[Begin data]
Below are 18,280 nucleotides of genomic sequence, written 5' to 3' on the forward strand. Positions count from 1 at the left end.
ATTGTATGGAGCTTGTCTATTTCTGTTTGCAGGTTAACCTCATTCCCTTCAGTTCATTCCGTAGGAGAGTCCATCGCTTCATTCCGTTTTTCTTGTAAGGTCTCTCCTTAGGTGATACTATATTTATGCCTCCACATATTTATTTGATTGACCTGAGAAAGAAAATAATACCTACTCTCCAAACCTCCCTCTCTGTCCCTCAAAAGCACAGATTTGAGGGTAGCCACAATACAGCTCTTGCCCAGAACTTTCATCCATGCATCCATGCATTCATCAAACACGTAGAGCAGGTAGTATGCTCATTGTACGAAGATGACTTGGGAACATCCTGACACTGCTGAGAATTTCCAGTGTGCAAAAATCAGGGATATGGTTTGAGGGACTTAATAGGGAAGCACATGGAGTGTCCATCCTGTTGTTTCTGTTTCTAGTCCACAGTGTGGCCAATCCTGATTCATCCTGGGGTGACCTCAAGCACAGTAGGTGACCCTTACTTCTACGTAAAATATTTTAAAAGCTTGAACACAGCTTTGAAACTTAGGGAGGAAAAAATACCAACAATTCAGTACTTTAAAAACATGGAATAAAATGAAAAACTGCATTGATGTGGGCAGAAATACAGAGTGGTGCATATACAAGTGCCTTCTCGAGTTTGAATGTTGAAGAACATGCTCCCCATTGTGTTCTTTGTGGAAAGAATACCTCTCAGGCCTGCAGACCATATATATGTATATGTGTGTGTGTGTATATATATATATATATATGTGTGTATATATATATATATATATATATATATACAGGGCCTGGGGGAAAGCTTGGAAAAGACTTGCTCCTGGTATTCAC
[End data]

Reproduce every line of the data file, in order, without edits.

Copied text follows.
Below are 18,280 nucleotides of genomic sequence, written 5' to 3' on the forward strand. Positions count from 1 at the left end.
ATTGTATGGAGCTTGTCTATTTCTGTTTGCAGGTTAACCTCATTCCCTTCAGTTCATTCCGTAGGAGAGTCCATCGCTTCATTCCGTTTTTCTTGTAAGGTCTCTCCTTAGGTGATACTATATTTATGCCTCCACATATTTATTTGATTGACCTGAGAAAGAAAATAATACCTACTCTCCAAACCTCCCTCTCTGTCCCTCAAAAGCACAGATTTGAGGGTAGCCACAATACAGCTCTTGCCCAGAACTTTCATCCATGCATCCATGCATTCATCAAACACGTAGAGCAGGTAGTATGCTCATTGTACGAAGATGACTTGGGAACATCCTGACACTGCTGAGAATTTCCAGTGTGCAAAAATCAGGGATATGGTTTGAGGGACTTAATAGGGAAGCACATGGAGTGTCCATCCTGTTGTTTCTGTTTCTAGTCCACAGTGTGGCCAATCCTGATTCATCCTGGGGTGACCTCAAGCACAGTAGGTGACCCTTACTTCTACGTAAAATATTTTAAAAGCTTGAACACAGCTTTGAAACTTAGGGAGGAAAAAATACCAACAATTCAGTACTTTAAAAACATGGAATAAAATGAAAAACTGCATTGATGTGGGCAGAAATACAGAGTGGTGCATATACAAGTGCCTTCTCGAGTTTGAATGTTGAAGAACATGCTCCCCATTGTGTTCTTTGTGGAAAGAATACCTCTCAGGCCTGCAGACCATATATATGTATATGTGTGTGTGTGTATATATATATATATATATGTGTGTATATATATATATATATATATATATATACAGGGCCTGGGGGAAAGCTTGGAAAAGACTTGCTCCTGGTATTCAC